Tucson Water Awarded IBM Smarter Cities Challenge Grantby Hot Off The Press (Release) on Nov. 14, 2012, under Press Releases
Mayor Jonathan Rothschild today announced that the City of Tucson and Tucson Water have been selected by IBM to receive a Smarter Cities Challenge Grant. The grant provides the City of Tucson with access to IBM’s top experts to work on ways Tucson can engage its customers and deliver municipal services more efficiently. Responding to the news, Mayor Rothschild said, “As water provider to a desert community, Tucson Water has long been at the forefront of managing water resources. We are honored to be recognized by IBM for our commitment to conservation and continuous improvement in service delivery.”
The IBM Smarter Cities Challenge is a competitive grant program. IBM is awarding a total of $50 million worth of technology and services to 100 municipalities worldwide through 2013. Teams of specially-selected IBM experts will provide city leaders with analysis and recommendations to support sustainable growth, better delivery of municipal services, more citizen involvement, and improved efficiency.
The City of Tucson was selected for its proposal to merge two technology improvements designed to increase water reliability. One will allow customers to better monitor water use, and the other will improve the operating efficiencies of the utility.
Tucson Water currently replaces old water meters with Automatic Meter Reading (AMR) meters that can be read by electronic equipment carried by a meter reader walking or driving a route. This allows an individual to read many more meters in a day compared to having to physically read each meter. The new meters are also compatible with Advanced Metering Infrastructure (AMI) technology, which will allow water use data to be collected remotely using wireless technology. Data collected through AMI systems is accessible by customers through web, smartphones, or other technologies, and allows for constant monitoring of water use on a regular basis.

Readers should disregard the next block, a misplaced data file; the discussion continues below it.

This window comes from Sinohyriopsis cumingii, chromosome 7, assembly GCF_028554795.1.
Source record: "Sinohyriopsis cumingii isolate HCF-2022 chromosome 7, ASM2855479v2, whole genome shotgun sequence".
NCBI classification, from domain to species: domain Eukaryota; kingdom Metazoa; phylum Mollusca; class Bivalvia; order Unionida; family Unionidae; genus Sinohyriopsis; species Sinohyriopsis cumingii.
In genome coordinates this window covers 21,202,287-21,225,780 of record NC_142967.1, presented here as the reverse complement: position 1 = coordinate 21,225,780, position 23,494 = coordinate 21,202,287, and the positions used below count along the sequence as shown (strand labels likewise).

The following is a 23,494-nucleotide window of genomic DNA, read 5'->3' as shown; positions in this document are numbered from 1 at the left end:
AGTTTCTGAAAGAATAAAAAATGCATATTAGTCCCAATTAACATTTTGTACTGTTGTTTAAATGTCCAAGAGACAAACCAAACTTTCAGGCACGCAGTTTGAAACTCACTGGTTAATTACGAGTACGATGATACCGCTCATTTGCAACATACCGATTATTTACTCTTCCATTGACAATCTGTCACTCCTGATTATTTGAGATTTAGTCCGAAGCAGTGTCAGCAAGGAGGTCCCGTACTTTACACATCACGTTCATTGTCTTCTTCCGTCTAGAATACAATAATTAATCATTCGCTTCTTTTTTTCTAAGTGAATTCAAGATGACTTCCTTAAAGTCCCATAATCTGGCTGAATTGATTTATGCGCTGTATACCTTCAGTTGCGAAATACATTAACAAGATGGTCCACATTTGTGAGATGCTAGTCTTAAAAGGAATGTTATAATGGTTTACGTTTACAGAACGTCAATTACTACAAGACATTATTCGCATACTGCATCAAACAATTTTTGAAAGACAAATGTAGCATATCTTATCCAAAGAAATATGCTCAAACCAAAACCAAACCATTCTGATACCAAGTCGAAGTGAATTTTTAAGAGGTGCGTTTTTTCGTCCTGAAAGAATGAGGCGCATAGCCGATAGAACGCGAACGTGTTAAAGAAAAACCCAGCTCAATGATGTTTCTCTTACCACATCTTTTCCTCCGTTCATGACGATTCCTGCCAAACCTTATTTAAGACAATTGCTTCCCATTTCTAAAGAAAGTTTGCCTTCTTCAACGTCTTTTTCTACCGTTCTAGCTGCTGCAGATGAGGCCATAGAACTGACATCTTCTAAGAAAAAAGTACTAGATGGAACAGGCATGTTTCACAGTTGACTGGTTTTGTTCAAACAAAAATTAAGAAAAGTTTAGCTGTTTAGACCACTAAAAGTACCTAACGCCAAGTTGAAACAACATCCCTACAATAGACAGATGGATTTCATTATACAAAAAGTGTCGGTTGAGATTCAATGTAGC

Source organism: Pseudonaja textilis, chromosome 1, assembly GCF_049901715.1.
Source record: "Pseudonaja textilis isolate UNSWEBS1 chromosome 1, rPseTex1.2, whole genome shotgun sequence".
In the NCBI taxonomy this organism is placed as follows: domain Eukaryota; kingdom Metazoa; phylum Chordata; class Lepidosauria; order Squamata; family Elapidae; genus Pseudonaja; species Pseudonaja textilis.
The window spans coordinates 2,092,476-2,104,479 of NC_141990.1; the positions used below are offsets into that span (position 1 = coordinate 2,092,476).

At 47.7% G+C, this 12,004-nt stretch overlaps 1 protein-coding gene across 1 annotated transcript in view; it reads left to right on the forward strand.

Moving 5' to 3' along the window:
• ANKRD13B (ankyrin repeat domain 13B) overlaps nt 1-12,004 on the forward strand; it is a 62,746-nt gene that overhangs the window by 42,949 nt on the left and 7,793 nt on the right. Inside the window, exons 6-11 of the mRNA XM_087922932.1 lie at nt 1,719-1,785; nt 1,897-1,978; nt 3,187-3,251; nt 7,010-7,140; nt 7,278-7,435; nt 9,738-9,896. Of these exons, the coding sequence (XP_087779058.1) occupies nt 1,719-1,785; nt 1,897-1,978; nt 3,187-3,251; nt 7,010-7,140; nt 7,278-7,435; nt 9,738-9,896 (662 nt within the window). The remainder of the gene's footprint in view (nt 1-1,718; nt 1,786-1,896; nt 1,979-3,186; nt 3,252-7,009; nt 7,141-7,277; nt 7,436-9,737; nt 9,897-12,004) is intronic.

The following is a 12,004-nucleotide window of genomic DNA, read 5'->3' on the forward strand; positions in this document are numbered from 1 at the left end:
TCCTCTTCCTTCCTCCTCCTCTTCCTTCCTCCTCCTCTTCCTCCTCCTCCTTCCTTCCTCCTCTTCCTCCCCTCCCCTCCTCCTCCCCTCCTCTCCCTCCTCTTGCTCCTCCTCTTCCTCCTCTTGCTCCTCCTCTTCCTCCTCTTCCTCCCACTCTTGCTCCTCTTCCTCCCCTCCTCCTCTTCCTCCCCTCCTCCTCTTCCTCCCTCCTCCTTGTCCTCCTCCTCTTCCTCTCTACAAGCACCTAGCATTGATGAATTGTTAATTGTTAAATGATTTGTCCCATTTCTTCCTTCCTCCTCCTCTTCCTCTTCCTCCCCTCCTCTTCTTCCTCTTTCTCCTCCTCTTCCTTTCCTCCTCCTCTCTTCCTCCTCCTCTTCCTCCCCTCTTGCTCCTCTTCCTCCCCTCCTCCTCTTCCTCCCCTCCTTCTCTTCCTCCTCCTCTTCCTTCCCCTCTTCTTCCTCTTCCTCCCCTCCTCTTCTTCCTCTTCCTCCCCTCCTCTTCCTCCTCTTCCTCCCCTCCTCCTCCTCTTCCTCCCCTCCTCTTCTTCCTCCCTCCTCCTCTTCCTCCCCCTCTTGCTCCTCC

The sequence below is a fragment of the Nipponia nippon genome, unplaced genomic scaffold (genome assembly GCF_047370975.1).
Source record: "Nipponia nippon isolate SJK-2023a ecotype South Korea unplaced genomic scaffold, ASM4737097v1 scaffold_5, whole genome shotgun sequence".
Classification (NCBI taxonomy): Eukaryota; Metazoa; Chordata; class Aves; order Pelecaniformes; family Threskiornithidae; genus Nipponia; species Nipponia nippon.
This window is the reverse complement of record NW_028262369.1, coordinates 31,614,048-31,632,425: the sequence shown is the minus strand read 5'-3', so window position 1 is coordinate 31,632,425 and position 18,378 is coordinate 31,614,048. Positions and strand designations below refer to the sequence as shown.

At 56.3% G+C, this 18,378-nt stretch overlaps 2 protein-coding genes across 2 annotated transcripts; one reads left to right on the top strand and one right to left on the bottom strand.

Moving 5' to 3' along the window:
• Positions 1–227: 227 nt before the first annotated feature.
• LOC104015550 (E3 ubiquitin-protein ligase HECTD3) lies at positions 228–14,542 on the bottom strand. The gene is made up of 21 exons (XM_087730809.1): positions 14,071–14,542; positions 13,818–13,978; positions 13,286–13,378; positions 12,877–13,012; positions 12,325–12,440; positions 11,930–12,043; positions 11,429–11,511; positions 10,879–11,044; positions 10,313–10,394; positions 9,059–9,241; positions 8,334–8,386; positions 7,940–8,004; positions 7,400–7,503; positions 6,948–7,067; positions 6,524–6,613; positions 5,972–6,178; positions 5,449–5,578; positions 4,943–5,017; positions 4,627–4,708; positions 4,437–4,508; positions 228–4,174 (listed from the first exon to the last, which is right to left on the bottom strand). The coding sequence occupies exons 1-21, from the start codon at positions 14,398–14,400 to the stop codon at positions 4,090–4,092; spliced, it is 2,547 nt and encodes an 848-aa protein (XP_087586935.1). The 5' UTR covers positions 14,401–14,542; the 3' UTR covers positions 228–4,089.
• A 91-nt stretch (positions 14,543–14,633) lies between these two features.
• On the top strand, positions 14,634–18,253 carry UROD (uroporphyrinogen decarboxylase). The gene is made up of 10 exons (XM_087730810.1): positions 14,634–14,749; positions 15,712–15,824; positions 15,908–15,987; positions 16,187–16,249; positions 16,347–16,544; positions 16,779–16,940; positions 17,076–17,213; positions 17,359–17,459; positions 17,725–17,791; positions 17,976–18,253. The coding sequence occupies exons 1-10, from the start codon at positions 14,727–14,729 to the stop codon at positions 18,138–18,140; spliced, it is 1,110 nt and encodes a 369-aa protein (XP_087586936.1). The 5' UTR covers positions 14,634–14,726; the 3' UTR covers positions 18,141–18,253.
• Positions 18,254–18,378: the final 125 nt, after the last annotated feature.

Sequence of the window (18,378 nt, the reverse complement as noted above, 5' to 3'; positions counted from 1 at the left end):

Tucson Water delivers water to customers through a network that includes more than 4,000 miles of pipelines, 220 wells, 114 booster stations, and 55 storage facilities to over 225,000 customers. A System Control and Data Acquisition (SCADA) program includes hardware and software that allows for the various elements to be monitored and controlled from a single point. Tucson Water is currently in the process of upgrading its existing SCADA system to increase operational efficiencies, including reducing the amount of energy required to deliver water to customers.
Tucson Water has tremendous capital resources committed to implementing the AMI and SCADA projects. For instance, the AMI has an upcoming strategic plan effort worth about $90,000, as well as $5 million per year for implementation over a 10-year period. SCADA has $20.6 million over 6 years in 21 separate tasks in the current Capital Improvement Plan. With support provided by IBM through the Smarter Cities Challenge grant, Tucson Water will be able to develop a plan to coordinate the implementation of these two technologies. The value of the assistance provided by IBM is approximately $400,000.
“Having these two technologies – digital water meters and SCADA – communicate with each other will benefit customers by allowing them to actually monitor water use on a daily basis. In addition, Tucson Water will be able to provide customers with immediate notification of suspected leaks or anomalous levels of water use,” said Tucson Water Director Alan Forrest. “This will be complimented by the SCADA system’s ability to monitor water use at levels ranging from individual accounts to larger delivery zones, helping us move water around in a more efficient manner, while reducing our energy costs.”